Thirteen Days by Sunset Beach
Flame Tree Press
Publication Date: 6th September 2018
“They feed so Skiá feeds”
I had the pleasure of receiving a copy of this book to review in exchange for an honest review. Thank you to NetGalley and Flame Tree Press.
My fiancé is a huge Ramsey Campbell fan so he was just as excited as me for me to begin. His writing has been a great source of comfort for Andy over the years and he takes every opportunity he can to re read the books he owns. I can see why, the writing is so fluid and detailed, pulling you in one sentence at a time, engulfing you with this feeling that you are there, right in the middle of the unfolding drama. I was dragged in from the start with this book; the increasing tension, the desperation to know just exactly what was happening, I found it hard to put down, only stopping when real life traumas like work got in my way (even then I was reading it on my lunch break, so engrossed that I didn’t hear my colleague trying to talk to me for over 10 minutes).
I really appreciated that we were never given the full picture of what was happening until quite near the end. I knew from the start there was something ‘off’ with the Greek Island of Vasilema, there was something unseen and unspoken, a darkness that lingered and terrified. Only the locals seemed to know, but they appeared to ignore it, or at least pretend to.
The tone of the story was very much about our mortality and prolonging life. The focus of the book surrounded Ray and Sandra, as well as their children and grandchildren. We are aware from the beginning that something is wrong with Sandra, we can feel the concern and protectiveness that Ray has for her, confirmed when he proceeds to put on a facade of normality for the rest of the family. He doesn’t want to ruin the family vacation. The descriptiveness of how frail Sandra was, the writing was both delicate and yet intense, fully encompassing just how brittle she appeared to be, and how she was deteriorating before Ray. The way she was then invigorated, seemingly from a bite, or the island, or a combination, gathering her strength back very slowly over the two weeks, was beautiful to read yet unnerving all the same.
I found all the subtle references throughout the book relating to mortality, and the curse of immortality I felt, very well thought out and very well placed. The driving force of the story, the family, their relationships, and their coming to terms with Sandra’s illness, was so well integrated with the underlying tension of darkness. It was claustrophobic in parts, this all encompassing, all controlling darkness; it seemed to be the all powerful force on the island. Even the buses wouldn’t stop after dark.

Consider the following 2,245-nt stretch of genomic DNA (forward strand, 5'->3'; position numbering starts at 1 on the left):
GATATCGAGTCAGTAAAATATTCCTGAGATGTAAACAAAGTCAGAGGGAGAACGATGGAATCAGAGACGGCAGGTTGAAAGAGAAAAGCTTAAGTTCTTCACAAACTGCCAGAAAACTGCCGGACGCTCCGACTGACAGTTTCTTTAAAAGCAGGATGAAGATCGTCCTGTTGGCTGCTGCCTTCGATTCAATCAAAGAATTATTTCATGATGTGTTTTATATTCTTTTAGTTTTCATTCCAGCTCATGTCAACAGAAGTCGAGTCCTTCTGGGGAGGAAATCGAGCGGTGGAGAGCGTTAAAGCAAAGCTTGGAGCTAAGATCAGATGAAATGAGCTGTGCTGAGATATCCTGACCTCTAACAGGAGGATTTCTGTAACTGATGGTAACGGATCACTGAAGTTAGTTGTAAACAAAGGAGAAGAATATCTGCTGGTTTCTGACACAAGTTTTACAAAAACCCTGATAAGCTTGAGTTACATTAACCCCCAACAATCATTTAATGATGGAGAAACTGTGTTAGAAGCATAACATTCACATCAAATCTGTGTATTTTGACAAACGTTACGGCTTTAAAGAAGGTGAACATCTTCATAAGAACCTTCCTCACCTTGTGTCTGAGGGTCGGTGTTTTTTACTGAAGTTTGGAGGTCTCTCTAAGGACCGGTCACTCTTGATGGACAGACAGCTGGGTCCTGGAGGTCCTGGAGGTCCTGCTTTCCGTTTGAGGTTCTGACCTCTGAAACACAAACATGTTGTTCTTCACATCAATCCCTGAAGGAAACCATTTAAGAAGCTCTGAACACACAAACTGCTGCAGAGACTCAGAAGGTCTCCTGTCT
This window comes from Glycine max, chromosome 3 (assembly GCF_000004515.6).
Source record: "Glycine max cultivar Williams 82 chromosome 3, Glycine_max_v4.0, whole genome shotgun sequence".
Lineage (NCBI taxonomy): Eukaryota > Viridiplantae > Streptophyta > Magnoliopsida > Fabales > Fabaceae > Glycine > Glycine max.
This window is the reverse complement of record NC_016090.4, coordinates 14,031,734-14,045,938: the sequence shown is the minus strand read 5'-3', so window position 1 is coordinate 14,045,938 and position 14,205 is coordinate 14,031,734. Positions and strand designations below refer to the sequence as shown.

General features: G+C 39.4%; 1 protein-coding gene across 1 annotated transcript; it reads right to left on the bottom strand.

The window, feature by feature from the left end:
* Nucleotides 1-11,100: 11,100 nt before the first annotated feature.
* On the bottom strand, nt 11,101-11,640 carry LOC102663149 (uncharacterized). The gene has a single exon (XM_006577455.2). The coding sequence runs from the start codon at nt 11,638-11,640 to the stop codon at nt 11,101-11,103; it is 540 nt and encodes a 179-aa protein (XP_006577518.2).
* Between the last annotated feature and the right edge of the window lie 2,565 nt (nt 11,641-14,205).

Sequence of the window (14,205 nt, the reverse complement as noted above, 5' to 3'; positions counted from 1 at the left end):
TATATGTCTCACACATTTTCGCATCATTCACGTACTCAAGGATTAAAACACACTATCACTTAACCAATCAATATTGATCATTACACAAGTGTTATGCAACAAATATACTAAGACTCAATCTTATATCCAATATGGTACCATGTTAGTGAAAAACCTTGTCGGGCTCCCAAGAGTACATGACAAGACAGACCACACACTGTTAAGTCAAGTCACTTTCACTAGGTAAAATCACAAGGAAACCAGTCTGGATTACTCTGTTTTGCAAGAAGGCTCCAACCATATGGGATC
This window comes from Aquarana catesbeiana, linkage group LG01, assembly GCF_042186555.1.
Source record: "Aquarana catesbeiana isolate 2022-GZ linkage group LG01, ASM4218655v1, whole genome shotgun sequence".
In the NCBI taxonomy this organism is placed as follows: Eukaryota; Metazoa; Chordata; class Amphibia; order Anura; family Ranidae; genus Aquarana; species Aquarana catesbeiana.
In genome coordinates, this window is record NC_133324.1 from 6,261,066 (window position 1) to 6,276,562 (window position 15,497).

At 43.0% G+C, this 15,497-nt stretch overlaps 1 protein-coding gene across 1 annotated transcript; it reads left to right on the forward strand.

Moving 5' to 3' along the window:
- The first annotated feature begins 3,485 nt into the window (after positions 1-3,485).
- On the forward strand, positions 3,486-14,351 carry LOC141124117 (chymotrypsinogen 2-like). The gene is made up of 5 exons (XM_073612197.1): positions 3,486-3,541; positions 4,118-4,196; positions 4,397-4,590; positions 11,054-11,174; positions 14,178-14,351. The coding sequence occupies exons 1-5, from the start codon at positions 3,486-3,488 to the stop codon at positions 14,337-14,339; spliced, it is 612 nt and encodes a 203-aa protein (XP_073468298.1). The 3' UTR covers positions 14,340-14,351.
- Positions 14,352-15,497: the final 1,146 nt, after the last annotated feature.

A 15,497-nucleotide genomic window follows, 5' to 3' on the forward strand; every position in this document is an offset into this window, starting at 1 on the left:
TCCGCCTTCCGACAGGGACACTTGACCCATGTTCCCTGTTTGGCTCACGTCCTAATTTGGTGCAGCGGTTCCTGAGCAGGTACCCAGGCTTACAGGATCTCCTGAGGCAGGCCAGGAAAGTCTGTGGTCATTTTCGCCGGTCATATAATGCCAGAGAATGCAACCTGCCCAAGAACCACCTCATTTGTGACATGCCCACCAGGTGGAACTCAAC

After the initial night, Sandra had been bitten by some kind of insect after falling asleep on the balcony outside their room. While Ray and Sandra awaited the rest of the family at a local taverna, Chloe’s Garden, the waitress seemed to be quite disconcerted with Sandra’s bite. Responding with “I pray not” when Ray comments “at least my wife won’t get bitten here”. There were also the seemingly religious women on the bus, blessing Sandra, Tim and Jonquil (the three members of the family in total who had been bitten) every time they boarded; we found near the end of the book that it was only these three family members whom the women had been blessing, and no one else. They appeared to know that they had been tainted in some way by the island. I particularly enjoyed a scene over dinner one evening in Chloe’s Garden, in which birthday greetings of a long life were conveyed, and rebuked, as they are seen to be more than a curse by the locals.
From the start you could feel the underlying oppression, a dark force, something that wanted to feed, that needed to feed. The phrase, “They feed so Skiá feeds” becomes more and more unsettling. Even more unnerving was what felt like captivity in some ways, they just couldn’t leave the island. Boat trips cancelled, the owners of tour boats and fishing boats refusing to take them – ‘them’ referring to Sandra, Tim and Jonquil. There is a notion mentioned several times relating to ‘coming back to find your memories’, rather than to re-live them, I found this to be very unsettling indeed, what happens to you here that you forget after you leave? The story ended with the family leaving on the ferry away from the island, with Sandra, Jonquil and Tim trying to remember the details of their two week vacation. It was ambiguous yet implied that they were beginning to forget.
5/5 – If I could give it more I would. This book is beautifully thought out and so amazingly written. It really gets you thinking, and stays with you afterwards.
Lesley-Ann (The Housewife of Horror)